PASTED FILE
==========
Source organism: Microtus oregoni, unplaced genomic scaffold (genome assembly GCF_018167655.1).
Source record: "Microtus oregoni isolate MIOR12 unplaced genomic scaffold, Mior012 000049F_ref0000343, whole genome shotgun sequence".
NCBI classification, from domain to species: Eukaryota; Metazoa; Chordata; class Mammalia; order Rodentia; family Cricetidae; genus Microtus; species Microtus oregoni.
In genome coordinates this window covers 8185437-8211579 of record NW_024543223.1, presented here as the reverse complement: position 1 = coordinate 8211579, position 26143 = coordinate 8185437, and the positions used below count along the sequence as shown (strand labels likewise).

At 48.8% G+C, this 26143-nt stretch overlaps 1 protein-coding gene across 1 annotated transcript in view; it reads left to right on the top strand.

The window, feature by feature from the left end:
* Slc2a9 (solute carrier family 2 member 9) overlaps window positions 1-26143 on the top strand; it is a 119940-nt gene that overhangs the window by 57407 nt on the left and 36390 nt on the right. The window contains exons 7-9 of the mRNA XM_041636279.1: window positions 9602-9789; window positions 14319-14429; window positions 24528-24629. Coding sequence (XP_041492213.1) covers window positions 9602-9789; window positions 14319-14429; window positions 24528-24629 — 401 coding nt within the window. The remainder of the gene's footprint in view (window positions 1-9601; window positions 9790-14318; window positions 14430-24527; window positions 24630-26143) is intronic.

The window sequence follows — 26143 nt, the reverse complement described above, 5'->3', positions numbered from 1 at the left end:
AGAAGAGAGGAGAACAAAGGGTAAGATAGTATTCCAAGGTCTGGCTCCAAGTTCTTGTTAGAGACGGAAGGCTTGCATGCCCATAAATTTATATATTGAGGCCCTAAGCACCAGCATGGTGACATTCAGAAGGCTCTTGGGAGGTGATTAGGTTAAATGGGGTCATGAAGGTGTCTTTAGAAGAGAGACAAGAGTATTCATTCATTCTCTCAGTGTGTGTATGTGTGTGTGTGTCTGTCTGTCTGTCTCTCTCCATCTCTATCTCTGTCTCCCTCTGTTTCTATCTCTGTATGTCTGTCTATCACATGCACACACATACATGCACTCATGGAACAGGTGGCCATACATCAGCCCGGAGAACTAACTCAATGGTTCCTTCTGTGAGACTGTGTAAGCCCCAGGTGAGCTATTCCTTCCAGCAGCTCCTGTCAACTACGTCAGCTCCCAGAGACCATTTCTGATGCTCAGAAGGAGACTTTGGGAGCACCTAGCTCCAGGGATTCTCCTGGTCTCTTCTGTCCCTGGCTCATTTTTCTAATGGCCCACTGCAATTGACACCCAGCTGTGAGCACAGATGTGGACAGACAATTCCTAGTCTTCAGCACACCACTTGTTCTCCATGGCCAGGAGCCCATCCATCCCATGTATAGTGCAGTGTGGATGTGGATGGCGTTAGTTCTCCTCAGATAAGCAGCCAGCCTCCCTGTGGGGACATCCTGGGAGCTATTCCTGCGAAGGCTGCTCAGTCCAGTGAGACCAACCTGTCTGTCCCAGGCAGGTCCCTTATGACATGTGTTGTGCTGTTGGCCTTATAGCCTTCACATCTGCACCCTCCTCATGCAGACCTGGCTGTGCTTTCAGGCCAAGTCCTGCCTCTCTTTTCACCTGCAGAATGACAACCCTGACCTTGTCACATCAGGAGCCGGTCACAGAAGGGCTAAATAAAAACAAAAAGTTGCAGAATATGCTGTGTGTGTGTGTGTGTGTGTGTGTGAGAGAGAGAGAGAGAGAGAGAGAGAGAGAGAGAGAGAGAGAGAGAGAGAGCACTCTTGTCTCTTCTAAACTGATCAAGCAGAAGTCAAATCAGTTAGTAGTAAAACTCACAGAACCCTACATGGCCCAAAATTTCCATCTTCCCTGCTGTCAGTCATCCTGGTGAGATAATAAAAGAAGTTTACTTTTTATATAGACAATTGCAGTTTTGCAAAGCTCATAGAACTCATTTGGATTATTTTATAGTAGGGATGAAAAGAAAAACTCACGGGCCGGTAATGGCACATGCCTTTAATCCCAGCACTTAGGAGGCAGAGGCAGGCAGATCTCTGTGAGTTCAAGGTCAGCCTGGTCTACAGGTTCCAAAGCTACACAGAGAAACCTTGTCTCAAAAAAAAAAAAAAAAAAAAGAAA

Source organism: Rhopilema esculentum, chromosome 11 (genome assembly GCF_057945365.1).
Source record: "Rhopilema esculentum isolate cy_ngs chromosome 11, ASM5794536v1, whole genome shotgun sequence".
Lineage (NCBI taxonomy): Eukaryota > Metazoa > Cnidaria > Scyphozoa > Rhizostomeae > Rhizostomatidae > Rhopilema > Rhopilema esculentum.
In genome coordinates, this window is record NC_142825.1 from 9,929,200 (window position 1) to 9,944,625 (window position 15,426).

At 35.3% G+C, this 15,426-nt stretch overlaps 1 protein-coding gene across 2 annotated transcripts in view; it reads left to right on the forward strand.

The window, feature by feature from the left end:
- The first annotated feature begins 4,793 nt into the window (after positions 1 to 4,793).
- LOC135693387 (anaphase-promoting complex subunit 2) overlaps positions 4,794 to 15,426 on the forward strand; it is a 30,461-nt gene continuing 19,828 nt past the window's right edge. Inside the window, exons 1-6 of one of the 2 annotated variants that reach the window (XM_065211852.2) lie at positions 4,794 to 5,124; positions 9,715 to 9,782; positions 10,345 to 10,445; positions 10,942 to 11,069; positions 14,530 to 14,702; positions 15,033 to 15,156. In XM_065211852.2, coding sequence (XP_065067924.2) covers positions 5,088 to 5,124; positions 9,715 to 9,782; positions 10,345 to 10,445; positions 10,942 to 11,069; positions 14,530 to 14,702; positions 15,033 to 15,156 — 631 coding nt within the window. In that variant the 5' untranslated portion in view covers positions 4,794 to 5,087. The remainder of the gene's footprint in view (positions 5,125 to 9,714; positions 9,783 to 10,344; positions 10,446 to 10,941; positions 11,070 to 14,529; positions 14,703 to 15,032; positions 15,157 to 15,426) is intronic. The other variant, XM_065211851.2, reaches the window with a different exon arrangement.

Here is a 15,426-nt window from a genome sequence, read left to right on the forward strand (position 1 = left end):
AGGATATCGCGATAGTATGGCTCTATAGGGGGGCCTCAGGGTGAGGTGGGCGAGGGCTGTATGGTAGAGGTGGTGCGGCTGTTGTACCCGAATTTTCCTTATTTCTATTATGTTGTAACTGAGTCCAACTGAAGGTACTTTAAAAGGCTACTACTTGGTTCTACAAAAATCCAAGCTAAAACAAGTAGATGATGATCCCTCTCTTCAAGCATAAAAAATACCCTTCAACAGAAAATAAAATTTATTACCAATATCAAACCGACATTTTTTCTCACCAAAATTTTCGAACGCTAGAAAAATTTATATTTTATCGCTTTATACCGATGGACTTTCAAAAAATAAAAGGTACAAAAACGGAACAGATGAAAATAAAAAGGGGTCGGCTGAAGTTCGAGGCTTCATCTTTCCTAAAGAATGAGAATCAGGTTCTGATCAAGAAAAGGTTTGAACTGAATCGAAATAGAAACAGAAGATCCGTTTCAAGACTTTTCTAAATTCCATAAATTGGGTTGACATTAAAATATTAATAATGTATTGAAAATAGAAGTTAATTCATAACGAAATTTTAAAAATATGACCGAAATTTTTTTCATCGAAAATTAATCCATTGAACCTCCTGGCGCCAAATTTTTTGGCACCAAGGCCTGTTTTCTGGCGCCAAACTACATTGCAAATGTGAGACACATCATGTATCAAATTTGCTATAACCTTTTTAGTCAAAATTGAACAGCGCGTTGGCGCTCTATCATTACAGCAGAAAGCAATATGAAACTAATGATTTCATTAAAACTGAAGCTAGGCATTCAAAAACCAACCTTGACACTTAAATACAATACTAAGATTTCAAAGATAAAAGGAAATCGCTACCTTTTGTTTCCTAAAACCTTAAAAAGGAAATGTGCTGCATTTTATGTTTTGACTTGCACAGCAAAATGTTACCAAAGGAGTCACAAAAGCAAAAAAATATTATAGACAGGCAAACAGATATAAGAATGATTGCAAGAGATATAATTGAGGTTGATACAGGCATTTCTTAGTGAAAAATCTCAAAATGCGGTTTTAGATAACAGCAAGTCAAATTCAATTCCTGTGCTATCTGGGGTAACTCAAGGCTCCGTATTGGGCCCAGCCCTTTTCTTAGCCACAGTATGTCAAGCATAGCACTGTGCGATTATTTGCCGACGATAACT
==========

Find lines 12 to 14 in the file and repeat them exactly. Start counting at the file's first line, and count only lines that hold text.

Lineage (NCBI taxonomy): Eukaryota > Metazoa > Cnidaria > Scyphozoa > Rhizostomeae > Rhizostomatidae > Rhopilema > Rhopilema esculentum.
In genome coordinates, this window is record NC_142825.1 from 9,929,200 (window position 1) to 9,944,625 (window position 15,426).

At 35.3% G+C, this 15,426-nt stretch overlaps 1 protein-coding gene across 2 annotated transcripts in view; it reads left to right on the forward strand.